So, now, the dog stays outside, with the rest of the animals, to protect them, even during the storms (which may have abated until next winter, by now).
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Oren wrote, on Mon, 16 Feb 2015 13:33:25 -0800:

There's a funny thing about mountain lions.
They can easily bring down a full-sized buck, so, a puny human "should" be easy prey. Given that they're experienced hunters, I doubt the human would have much time to see the mountain lion that gets him.
Given that, the mountain lion should "win" against a puny human, particularly with the claws and teeth of the mountain lion wrapped around a puny human's head, neck, and throat.
So, given that, why aren't there far more mountain lion attacks than statistics show?
Clearly, where I hike alone (almost daily), mountain lions abound. We have dead deer, dead goats and sheep, and even videos of a mountain lion dragging a buck taken by a dash cam on our winding road.
The enigma is that there aren't really a whole lot of documented attacks on humans. Sure, humans aren't their standard fare; but how do "they" know that?
I'm not worried, but, I do hike in these here hills almost every day, and, I haven't yet "seen" a mountain lion (although I've seen plenty of dead deer).
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The reason is that humans ganged up on and killed critters that dared to take a human. Over the last say 50,000 years, this enduring bit of Darwinist pressure had a big effect. Five or six people with spears are quite capable of killing a lion.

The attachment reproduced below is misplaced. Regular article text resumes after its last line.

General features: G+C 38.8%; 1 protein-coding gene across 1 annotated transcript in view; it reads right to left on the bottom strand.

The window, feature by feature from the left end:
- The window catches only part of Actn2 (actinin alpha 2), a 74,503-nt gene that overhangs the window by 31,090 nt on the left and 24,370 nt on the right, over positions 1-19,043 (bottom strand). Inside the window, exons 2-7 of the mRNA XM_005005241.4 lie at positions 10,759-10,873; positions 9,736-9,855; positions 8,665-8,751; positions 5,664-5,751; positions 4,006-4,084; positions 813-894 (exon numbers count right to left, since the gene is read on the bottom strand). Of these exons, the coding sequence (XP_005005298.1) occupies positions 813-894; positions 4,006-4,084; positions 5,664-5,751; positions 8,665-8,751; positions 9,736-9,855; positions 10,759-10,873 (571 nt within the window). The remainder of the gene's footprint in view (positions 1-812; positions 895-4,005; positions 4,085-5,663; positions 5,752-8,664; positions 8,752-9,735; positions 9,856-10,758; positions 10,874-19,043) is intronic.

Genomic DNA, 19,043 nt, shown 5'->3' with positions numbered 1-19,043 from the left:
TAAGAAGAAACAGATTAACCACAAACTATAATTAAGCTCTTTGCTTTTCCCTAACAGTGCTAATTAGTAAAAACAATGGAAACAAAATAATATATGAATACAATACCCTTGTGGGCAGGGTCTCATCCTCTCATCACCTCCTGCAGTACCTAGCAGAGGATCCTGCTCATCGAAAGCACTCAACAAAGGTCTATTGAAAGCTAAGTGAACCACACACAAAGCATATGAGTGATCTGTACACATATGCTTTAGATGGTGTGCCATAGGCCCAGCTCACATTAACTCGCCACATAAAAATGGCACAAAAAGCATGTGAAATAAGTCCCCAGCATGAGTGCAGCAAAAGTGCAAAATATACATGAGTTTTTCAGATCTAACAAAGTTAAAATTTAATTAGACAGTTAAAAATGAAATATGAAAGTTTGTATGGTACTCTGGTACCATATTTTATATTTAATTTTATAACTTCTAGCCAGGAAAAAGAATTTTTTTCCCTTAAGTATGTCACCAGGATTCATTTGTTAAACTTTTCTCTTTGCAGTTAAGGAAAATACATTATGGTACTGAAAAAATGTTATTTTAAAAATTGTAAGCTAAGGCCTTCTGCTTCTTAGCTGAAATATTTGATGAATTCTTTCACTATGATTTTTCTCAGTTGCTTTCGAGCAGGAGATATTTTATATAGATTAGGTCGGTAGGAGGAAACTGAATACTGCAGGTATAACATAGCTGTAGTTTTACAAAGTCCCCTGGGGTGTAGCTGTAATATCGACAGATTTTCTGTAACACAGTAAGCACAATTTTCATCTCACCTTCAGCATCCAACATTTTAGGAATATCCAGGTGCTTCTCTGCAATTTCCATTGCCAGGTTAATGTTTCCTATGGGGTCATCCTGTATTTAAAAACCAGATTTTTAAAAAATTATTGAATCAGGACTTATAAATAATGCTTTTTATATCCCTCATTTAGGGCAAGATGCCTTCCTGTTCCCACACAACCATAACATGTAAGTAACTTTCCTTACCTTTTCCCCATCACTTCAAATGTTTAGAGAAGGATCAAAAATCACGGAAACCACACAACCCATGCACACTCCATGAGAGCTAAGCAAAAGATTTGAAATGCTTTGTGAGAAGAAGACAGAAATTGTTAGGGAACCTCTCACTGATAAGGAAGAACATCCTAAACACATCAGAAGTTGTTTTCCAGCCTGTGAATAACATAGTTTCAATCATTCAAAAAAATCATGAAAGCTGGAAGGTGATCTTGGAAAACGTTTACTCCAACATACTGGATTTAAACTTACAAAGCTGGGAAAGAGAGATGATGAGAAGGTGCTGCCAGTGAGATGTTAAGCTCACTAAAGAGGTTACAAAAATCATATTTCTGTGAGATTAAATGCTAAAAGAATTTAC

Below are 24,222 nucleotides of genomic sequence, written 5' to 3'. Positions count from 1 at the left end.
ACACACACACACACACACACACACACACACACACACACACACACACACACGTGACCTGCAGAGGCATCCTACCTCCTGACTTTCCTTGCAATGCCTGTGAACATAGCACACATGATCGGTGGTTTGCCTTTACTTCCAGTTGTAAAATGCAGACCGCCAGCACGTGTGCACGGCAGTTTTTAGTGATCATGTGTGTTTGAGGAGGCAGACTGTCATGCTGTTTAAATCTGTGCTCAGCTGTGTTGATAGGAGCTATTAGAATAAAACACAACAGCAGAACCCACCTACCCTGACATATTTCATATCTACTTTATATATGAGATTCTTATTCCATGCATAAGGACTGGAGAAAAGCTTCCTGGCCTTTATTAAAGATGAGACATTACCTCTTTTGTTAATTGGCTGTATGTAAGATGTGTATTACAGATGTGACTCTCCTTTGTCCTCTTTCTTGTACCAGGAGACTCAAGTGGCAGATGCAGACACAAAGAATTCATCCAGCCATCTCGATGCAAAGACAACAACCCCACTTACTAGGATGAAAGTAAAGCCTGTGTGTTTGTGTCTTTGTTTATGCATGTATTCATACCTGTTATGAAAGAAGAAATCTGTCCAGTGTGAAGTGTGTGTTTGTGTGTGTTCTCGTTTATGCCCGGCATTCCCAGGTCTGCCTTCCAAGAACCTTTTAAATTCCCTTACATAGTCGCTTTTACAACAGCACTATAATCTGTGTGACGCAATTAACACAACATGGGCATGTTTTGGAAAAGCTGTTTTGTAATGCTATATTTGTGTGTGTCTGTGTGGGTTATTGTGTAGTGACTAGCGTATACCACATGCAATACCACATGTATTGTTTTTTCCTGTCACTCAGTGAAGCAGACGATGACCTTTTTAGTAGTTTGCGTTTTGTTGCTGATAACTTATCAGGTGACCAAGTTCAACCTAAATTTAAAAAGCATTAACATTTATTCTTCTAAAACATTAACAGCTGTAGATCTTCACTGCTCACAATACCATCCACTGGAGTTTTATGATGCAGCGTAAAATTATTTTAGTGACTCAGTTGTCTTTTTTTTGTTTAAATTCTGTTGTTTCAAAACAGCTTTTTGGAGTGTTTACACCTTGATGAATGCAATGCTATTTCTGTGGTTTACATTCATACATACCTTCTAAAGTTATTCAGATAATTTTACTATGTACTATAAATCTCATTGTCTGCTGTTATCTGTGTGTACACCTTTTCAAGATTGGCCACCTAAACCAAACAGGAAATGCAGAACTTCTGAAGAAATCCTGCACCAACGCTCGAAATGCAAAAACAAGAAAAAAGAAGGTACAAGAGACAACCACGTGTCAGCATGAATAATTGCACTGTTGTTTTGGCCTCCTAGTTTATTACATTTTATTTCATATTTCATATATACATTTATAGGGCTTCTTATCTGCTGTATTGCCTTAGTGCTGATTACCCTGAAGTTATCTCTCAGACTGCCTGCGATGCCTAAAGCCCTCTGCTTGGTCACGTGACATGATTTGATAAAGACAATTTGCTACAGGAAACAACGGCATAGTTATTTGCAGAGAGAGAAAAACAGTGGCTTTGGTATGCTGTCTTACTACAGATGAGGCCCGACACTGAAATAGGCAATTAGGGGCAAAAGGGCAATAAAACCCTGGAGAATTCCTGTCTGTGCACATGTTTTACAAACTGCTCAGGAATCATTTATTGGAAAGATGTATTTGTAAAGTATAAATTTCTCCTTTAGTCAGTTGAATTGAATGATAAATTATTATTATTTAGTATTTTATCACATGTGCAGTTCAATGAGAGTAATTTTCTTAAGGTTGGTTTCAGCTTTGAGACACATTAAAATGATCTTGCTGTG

Joe Gwinn
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I've encountered mountain lions (aka cougar, puma) in both the Santa Teresa foothills and the Marin headlands. They're sized similar to a medium sized dog (24" to 36" at the shoulders, 65 to 180 pounds depending on gender and age).
The lions mainly hunt from dusk to dawn, which is one reason that human-lion encounters are rare. The lions are also not interested in humans as prey.
http://mountainlion.org/FAQfrequentlyaskedquestions.asp
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On Fri, 20 Feb 2015 20:01:51 GMT, snipped-for-privacy@slp53.sl.home (Scott Lurndal) wrote:

I encountered one in my back yard. Awakened by the dog barking very strangely, I stuck my head out the arcadia door to encounter mountain lion with my dog standing on top of his dog house shaking like crazy ;-)
Mountain lion took off like a bullet.          ...Jim Thompson